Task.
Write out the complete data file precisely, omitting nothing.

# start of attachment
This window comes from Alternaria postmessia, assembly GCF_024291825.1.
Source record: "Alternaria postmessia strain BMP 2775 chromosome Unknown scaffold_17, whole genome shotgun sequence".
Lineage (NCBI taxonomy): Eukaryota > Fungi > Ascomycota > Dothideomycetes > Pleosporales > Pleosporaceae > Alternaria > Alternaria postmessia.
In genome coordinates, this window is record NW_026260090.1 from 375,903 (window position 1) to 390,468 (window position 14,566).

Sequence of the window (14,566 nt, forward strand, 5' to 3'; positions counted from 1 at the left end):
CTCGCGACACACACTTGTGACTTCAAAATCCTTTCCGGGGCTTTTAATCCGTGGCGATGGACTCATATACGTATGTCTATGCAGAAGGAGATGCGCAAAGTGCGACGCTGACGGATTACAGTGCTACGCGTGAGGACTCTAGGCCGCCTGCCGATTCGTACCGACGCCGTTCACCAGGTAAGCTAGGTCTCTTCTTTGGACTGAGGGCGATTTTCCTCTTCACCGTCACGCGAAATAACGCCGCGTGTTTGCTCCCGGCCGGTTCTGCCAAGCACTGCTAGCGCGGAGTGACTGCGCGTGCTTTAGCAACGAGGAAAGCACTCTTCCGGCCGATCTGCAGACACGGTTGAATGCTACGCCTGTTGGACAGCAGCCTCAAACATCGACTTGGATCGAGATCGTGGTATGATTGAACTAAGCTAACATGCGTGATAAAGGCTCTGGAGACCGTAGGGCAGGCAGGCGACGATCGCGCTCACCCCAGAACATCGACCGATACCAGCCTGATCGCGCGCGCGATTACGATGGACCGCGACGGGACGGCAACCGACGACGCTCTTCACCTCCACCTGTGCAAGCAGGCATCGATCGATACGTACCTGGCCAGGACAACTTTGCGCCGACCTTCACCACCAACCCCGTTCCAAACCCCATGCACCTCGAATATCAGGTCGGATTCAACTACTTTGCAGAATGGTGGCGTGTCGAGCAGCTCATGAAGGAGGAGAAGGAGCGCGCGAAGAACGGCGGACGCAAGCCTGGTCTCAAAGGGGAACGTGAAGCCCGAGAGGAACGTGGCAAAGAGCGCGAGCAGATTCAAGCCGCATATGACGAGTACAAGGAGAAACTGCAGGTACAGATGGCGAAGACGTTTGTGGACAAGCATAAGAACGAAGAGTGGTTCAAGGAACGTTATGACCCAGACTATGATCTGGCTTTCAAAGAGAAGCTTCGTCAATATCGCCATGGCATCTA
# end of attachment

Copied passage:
This window comes from Alternaria postmessia, assembly GCF_024291825.1.
Source record: "Alternaria postmessia strain BMP 2775 chromosome Unknown scaffold_17, whole genome shotgun sequence".
Lineage (NCBI taxonomy): Eukaryota > Fungi > Ascomycota > Dothideomycetes > Pleosporales > Pleosporaceae > Alternaria > Alternaria postmessia.
In genome coordinates, this window is record NW_026260090.1 from 375,903 (window position 1) to 390,468 (window position 14,566).

Sequence of the window (14,566 nt, forward strand, 5' to 3'; positions counted from 1 at the left end):
CTCGCGACACACACTTGTGACTTCAAAATCCTTTCCGGGGCTTTTAATCCGTGGCGATGGACTCATATACGTATGTCTATGCAGAAGGAGATGCGCAAAGTGCGACGCTGACGGATTACAGTGCTACGCGTGAGGACTCTAGGCCGCCTGCCGATTCGTACCGACGCCGTTCACCAGGTAAGCTAGGTCTCTTCTTTGGACTGAGGGCGATTTTCCTCTTCACCGTCACGCGAAATAACGCCGCGTGTTTGCTCCCGGCCGGTTCTGCCAAGCACTGCTAGCGCGGAGTGACTGCGCGTGCTTTAGCAACGAGGAAAGCACTCTTCCGGCCGATCTGCAGACACGGTTGAATGCTACGCCTGTTGGACAGCAGCCTCAAACATCGACTTGGATCGAGATCGTGGTATGATTGAACTAAGCTAACATGCGTGATAAAGGCTCTGGAGACCGTAGGGCAGGCAGGCGACGATCGCGCTCACCCCAGAACATCGACCGATACCAGCCTGATCGCGCGCGCGATTACGATGGACCGCGACGGGACGGCAACCGACGACGCTCTTCACCTCCACCTGTGCAAGCAGGCATCGATCGATACGTACCTGGCCAGGACAACTTTGCGCCGACCTTCACCACCAACCCCGTTCCAAACCCCATGCACCTCGAATATCAGGTCGGATTCAACTACTTTGCAGAATGGTGGCGTGTCGAGCAGCTCATGAAGGAGGAGAAGGAGCGCGCGAAGAACGGCGGACGCAAGCCTGGTCTCAAAGGGGAACGTGAAGCCCGAGAGGAACGTGGCAAAGAGCGCGAGCAGATTCAAGCCGCATATGACGAGTACAAGGAGAAACTGCAGGTACAGATGGCGAAGACGTTTGTGGACAAGCATAAGAACGAAGAGTGGTTCAAGGAACGTTATGACCCAGACTATGATCTGGCTTTCAAAGAGAAGCTTCGTCAATATCGCCATGGCATCTA